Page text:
Fight or flight

Whenever I hear the words “fight or flight,” an image like this usually pops into my head:


In the unfortunate situation that we ever encounter a bear, we will have two options: we can fight our way out, or we can take flight and flee.

(Insert “well, you just have to run faster than the people you’re with” joke.)

What about the situations that aren’t as dramatic as boxing a full-grown Kodiak bear, but still cause our hearts to start racing?

Maybe there was a time when God placed a burden on your heart. Regardless of whether it was to serve on the mission field, to volunteer in your church, to have a conversation with a stranger at the grocery store, or any other task that He called you to, you felt like a deer in the headlights when He shared it with you.

In these moments, we have the fight or flight instinct: either we will fight whatever opposition and fears we may encounter in order to do God’s will, or we will allow our fear to keep us from following His will.

Today we’ll look at three examples in the Bible where God tasked men with large jobs, with each man having a different response.

One of the best-known stories about hiding from God comes from the book of Jonah. The book of Jonah begins with God assigning the following task to Jonah:

“Go to the great city of Ninevah and preach against it, because its wickedness has come up before me.” But Jonah ran away from the Lord and headed for Tarshish. He went down to Joppa, where he found a ship bound for that port. After paying the fare, he went aboard and sailed for Tarshish to flee from the Lord.” – Jonah 1:2-3

Jonah didn’t hesitate to resist God. He immediately determined that God’s task for him was not going to be added to his weekly planner, and he made a run for it. It was only after he was swallowed by a large fish in the ocean (and was left to sit in its stomach for three days) that he finally repented and promised that he would go to Ninevah.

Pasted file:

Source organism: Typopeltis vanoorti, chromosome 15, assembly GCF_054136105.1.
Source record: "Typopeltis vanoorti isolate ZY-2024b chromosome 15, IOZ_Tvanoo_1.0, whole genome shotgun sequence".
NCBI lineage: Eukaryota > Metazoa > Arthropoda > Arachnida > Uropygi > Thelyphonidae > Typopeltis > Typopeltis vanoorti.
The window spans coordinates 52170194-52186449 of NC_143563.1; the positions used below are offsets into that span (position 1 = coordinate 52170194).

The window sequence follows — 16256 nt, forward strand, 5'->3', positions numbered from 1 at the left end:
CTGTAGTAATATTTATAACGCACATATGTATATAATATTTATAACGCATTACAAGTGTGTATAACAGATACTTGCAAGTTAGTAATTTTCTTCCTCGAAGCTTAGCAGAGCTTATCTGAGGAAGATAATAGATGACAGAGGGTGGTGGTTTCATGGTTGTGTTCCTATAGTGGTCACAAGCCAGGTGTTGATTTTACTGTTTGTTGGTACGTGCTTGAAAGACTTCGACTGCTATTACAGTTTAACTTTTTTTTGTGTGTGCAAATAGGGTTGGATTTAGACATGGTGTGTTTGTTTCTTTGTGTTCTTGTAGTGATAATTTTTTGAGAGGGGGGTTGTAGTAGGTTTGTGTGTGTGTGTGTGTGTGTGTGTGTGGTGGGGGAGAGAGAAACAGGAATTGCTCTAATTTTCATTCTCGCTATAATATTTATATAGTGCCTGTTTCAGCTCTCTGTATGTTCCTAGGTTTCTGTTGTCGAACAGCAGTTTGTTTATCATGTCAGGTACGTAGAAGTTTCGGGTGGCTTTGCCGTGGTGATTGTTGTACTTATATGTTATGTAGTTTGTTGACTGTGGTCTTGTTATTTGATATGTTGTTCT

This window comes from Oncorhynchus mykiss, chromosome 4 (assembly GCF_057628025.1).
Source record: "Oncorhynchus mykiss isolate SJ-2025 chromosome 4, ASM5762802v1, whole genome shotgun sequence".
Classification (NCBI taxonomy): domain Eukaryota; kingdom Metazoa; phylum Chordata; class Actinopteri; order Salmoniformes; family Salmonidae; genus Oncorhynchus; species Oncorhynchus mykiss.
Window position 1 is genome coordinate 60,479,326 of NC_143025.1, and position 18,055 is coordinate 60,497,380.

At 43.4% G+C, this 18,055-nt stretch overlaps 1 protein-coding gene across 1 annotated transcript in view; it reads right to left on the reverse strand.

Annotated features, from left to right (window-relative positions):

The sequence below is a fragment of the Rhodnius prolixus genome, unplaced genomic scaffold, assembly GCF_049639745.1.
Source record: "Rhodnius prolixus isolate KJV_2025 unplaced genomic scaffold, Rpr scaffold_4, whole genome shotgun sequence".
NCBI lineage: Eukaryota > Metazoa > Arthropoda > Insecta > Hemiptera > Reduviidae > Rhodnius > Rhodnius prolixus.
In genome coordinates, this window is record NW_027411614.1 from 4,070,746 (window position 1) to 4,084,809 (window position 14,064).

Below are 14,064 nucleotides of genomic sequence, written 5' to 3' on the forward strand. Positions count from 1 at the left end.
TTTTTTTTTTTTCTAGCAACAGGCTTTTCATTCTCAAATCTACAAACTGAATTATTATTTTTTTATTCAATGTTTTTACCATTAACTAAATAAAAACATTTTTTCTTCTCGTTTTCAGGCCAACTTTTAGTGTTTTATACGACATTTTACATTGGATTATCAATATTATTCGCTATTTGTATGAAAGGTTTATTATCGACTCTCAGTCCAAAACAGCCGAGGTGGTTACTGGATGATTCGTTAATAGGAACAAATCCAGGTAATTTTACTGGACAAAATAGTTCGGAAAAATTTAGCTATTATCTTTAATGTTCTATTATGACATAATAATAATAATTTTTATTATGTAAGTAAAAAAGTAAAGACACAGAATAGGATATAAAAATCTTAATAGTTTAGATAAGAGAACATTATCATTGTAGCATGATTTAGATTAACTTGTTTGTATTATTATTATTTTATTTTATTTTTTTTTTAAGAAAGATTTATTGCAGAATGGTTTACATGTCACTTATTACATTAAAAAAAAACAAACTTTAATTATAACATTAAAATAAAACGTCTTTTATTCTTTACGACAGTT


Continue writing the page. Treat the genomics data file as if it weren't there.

Granted, none of us will probably be consumed by a large fish during our lifetime, but it doesn’t mean that God won’t try to lead us back to pursuing His goals and desires for us by using uncomfortable situations.

Then there’s Moses, the man who God used to deliver His people from the hands of their captors in Egypt. Moses wasn’t a fan of God’s game plan when He gave him the initial instructions through the burning bush. After wrestling with God on the matter and much hesitancy, Moses eventually says the following:

But Moses said, “O Lord, please send someone else to do it.” – Exodus 4:13

The next verses explain that God became angry with Moses. Although God promised Moses that He would give him the strength he needed, Moses still doubted God. Moses eventually submitted to God’s will, but in the process it caused unnecessary conflict. Have you ever questioned whether God was choosing the right person when He gave you a task that seemed too overwhelming? I know I’ve definitely doubted Him multiple times.

The final man who we’ll look at is Isaiah, who was sent as a prophet to the people of Judah and Israel. The appointment of this task can be found in Isaiah 6, with the following verse being one of my favorites in the Bible:

Then I heard the voice of the Lord saying, “Whom shall I send? And who will go for us?” And I said, “Here am I. Send me!” – Isaiah 6:8

Without hesitation, Isaiah fully subjected himself to God’s plan. Despite his feelings of inadequacy and any other fears he may have experienced, he did not allow this to hinder his willingness to serve God.

Just like Isaiah, we can be quick to take action when God calls us to do something scary. As I wrote in “A spirit of fear,” we can avoid having a spirit of fear even when we feel the emotion of fear. Not only do we have the countless examples of God’s faithfulness to people in the Bible, but we have our own personal experiences to remind us that God will never abandon us. When He calls us to a task, He will be with us 100% of the way.

I pray that when He does call us, both you and me, that our response will be “Here am I. Send me!” We don’t have to take flight in these situations; rather, He will give us the strength to fight.

2 thoughts on “Fight or flight”

  1. I thinks it is most times instinctive to run in the opposite direction than what the Lord has called us to, because He usually calls us to what we don’t want to do. But hopefully we will quickly repent and go in His direction

    Liked by 1 person

Leave a Reply

Fill in your details below or click an icon to log in: Logo

You are commenting using your account. Log Out /  Change )

Google photo

You are commenting using your Google account. Log Out /  Change )

Twitter picture

You are commenting using your Twitter account. Log Out /  Change )

Facebook photo

You are commenting using your Facebook account. Log Out /  Change )

Connecting to %s